The UN Educational, Scientific and Cultural Organization (UNESCO) issued the warning through its International Bioethics Committee (IBC). According to the IBC, neurotechnology could lead to "new possibilities of monitoring and manipulating the human mind through neuro-imaging [and] personality-altering [programs]."
Because of this, the UN agency is now strategizing on a worldwide "ethical framework" to protect humanity from the potential abuses of brain chip technology. UNESCO fears that these abuses will be accelerated by advances in artificial intelligence (AI).
"We are on a path to a world in which algorithms will enable us to decode people's mental processes," remarked Gabriela Ramos, UNESCO assistant director-general for social and human sciences. She continued that breakthroughs in neurotechnology that could "directly manipulate [humans'] brain mechanisms, underlying their intentions, emotions and decisions" have "far-reaching and potentially harmful" implications.
Economist Mariagrazia Squicciarini, who heads the executive office of UNESCO's social and human sciences sector, shared the same sentiment. She noted that the capacity of machine learning algorithms to rapidly pull patterns out of complex data, such as fMRI brain scans, will accelerate brain chips' access to the human mind.
"It's like putting neurotech on steroids," said Squicciarini, who specializes in AI issues.
UNESCO's IBC convened a conference on July 13 that saw 1,000 participants attend. The results of the conference were released in a 91-page report on July 18.
"The spectacular development of neurotechnology – as well as new biotechnologies, nanotechnologies and [information and communications technologies] – makes machines more and more humanoid," the report stated. "People are becoming more connected to machines and AI."
"It is necessary to anticipate the effects of implementing neurotechnology. There is a direct connection between freedom of thought, the rule of law and democracy."
According to the IBC report, neurotechnology poses a challenge to "some basic aspects of human dignity, such as privacy of mental life or individual agency." To address these, the committee called for wider transparency of neurotechnology research from industry and academia. It also called for the drafting of "neuro-rights" for inclusion in international human rights law.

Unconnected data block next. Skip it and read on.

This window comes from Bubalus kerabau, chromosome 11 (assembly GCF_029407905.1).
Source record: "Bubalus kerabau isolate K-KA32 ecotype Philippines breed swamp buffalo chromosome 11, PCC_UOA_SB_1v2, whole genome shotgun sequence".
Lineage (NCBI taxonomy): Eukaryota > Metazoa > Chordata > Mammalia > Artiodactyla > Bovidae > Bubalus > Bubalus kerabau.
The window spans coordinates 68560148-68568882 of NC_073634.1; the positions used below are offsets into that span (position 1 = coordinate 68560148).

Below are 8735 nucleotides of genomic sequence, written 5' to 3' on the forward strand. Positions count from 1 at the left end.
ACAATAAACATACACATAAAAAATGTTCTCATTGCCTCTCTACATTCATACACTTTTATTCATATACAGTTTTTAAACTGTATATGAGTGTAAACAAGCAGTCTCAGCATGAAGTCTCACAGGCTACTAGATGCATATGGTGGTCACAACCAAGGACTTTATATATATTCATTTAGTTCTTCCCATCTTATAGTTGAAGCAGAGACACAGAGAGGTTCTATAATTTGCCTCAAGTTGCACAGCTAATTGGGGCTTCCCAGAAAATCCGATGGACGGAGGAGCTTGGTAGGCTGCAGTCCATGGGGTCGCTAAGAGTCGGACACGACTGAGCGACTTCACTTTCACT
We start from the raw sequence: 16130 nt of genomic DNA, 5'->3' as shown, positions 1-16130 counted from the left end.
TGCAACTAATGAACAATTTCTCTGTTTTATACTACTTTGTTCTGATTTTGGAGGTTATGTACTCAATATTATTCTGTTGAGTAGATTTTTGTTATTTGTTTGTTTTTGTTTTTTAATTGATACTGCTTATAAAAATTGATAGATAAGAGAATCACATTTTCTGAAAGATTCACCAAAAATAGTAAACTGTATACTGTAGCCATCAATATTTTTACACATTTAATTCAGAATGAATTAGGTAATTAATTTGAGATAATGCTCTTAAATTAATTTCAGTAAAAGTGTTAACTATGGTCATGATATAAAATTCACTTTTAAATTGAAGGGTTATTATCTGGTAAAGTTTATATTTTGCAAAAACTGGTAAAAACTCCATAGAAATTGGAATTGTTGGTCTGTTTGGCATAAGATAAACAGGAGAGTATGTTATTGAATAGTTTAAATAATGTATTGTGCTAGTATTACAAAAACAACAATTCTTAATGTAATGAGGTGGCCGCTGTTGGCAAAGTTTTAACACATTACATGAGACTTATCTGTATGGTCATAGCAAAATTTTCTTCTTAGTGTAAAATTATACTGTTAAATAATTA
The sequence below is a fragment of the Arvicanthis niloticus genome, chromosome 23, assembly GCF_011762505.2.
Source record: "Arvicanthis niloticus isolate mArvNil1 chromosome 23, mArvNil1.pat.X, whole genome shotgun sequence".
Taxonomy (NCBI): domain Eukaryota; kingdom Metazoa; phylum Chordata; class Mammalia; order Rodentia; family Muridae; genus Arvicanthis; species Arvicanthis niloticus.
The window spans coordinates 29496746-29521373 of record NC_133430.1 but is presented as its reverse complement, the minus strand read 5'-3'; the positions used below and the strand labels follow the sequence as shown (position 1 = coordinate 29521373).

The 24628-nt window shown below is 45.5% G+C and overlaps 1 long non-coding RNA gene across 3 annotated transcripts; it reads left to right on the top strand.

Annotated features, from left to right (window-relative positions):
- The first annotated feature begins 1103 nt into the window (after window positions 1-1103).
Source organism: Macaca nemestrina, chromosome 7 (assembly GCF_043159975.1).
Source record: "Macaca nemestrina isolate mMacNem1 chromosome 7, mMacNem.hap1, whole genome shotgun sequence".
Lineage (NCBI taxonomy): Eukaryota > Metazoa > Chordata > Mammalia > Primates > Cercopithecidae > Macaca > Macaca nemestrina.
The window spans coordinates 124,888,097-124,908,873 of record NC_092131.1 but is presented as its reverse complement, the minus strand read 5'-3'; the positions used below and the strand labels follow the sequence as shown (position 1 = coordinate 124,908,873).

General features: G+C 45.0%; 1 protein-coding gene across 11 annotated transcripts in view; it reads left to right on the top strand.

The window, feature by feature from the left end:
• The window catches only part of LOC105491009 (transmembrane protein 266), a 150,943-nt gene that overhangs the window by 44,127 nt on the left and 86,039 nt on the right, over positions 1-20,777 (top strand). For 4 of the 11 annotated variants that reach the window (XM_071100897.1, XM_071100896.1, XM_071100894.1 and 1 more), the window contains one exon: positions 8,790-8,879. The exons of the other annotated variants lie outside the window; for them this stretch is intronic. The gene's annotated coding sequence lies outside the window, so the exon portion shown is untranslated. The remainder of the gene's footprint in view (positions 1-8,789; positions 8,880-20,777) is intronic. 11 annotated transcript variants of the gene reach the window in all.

UNESCO's warning about neurotechnology followed the U.S. Food and Drug Administration granting Musk's Neuralink federal approval to conduct trials on humans. Neuralink implants will connect the brain to the cloud via threadlike electrodes sewn into certain areas of the brain. These electrodes will communicate with a chip to read signals produced by the brain's neurons. (Related: FDA approves Elon Musk's Neuralink brain implants that seek to CONTROL the human mind.)
"Because neuron signals become directly translated into motor controls, Neuralink could allow humans to control external technologies … [and regain] lost bodily functions or muscle movement with their mind," the Daily Mail noted. Musk himself described the implants as akin to "replacing a piece of the skull with a smart watch."
While the tech mogul has focused on Neuralink's potential benefits, U.S. federal regulators have zoomed in on its capacity for harm. The company has been the subject of an investigation by the inspector general of the U.S. Department of Agriculture for potential violations of the Animal Welfare Act. The probe, launched at the request of a federal prosecutor, centered on "extreme suffering" experienced by monkeys that the brain implants were tested on.
The IBC report drew specific attention to the risks posed by "dual use" AI brain chip technologies that can be easily reprogrammed for nefarious purposes. Such technologies, it said, possess "the potential to deepen social inequities, to harm individuals' privacy and to provide methods of manipulating individuals."
"Groundbreaking developments in neurotechnology offer unprecedented potential," Ramos ultimately remarked. "But we should remain aware of its negative impact if it is employed for malicious purposes. We must act now to ensure it is not misused and does not threaten our societies and democracies."
Visit FutureTech.news for more stories about neurotechnology in the form of brain implants.
Watch this video that explains why neurosurveillance and personality-altering weapons – in the form of brain implants – usher in the next step of transhumanism.
This video is from the RogueRunnerRanch channel on Brighteon.com.